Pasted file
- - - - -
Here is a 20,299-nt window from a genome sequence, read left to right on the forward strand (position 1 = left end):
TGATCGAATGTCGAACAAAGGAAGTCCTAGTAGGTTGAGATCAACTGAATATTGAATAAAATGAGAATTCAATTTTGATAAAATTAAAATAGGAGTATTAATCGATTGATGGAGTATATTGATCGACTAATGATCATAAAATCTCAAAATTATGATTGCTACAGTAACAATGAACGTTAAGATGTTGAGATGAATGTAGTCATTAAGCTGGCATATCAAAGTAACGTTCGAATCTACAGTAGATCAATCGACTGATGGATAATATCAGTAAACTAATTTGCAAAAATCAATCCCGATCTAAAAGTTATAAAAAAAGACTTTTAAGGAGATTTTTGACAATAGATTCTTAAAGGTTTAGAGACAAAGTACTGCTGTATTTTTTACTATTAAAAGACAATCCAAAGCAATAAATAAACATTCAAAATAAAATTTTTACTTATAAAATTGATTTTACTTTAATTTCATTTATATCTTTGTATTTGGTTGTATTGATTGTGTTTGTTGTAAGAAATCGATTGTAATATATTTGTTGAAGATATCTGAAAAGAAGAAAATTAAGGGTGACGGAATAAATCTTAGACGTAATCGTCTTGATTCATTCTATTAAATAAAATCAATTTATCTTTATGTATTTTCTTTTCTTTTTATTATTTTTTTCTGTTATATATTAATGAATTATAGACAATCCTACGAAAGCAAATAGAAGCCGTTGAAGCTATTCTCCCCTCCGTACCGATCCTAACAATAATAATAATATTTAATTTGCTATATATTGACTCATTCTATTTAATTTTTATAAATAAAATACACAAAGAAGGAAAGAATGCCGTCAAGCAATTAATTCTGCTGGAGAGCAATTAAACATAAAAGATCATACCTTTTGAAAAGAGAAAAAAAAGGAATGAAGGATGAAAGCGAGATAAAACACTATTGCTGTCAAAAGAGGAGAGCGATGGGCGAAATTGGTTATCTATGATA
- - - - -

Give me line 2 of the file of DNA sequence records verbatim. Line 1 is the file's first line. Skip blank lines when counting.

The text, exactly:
TGATCGAATGTCGAACAAAGGAAGTCCTAGTAGGTTGAGATCAACTGAATATTGAATAAAATGAGAATTCAATTTTGATAAAATTAAAATAGGAGTATTAATCGATTGATGGAGTATATTGATCGACTAATGATCATAAAATCTCAAAATTATGATTGCTACAGTAACAATGAACGTTAAGATGTTGAGATGAATGTAGTCATTAAGCTGGCATATCAAAGTAACGTTCGAATCTACAGTAGATCAATCGACTGATGGATAATATCAGTAAACTAATTTGCAAAAATCAATCCCGATCTAAAAGTTATAAAAAAAGACTTTTAAGGAGATTTTTGACAATAGATTCTTAAAGGTTTAGAGACAAAGTACTGCTGTATTTTTTACTATTAAAAGACAATCCAAAGCAATAAATAAACATTCAAAATAAAATTTTTACTTATAAAATTGATTTTACTTTAATTTCATTTATATCTTTGTATTTGGTTGTATTGATTGTGTTTGTTGTAAGAAATCGATTGTAATATATTTGTTGAAGATATCTGAAAAGAAGAAAATTAAGGGTGACGGAATAAATCTTAGACGTAATCGTCTTGATTCATTCTATTAAATAAAATCAATTTATCTTTATGTATTTTCTTTTCTTTTTATTATTTTTTTCTGTTATATATTAATGAATTATAGACAATCCTACGAAAGCAAATAGAAGCCGTTGAAGCTATTCTCCCCTCCGTACCGATCCTAACAATAATAATAATATTTAATTTGCTATATATTGACTCATTCTATTTAATTTTTATAAATAAAATACACAAAGAAGGAAAGAATGCCGTCAAGCAATTAATTCTGCTGGAGAGCAATTAAACATAAAAGATCATACCTTTTGAAAAGAGAAAAAAAAGGAATGAAGGATGAAAGCGAGATAAAACACTATTGCTGTCAAAAGAGGAGAGCGATGGGCGAAATTGGTTATCTATGATA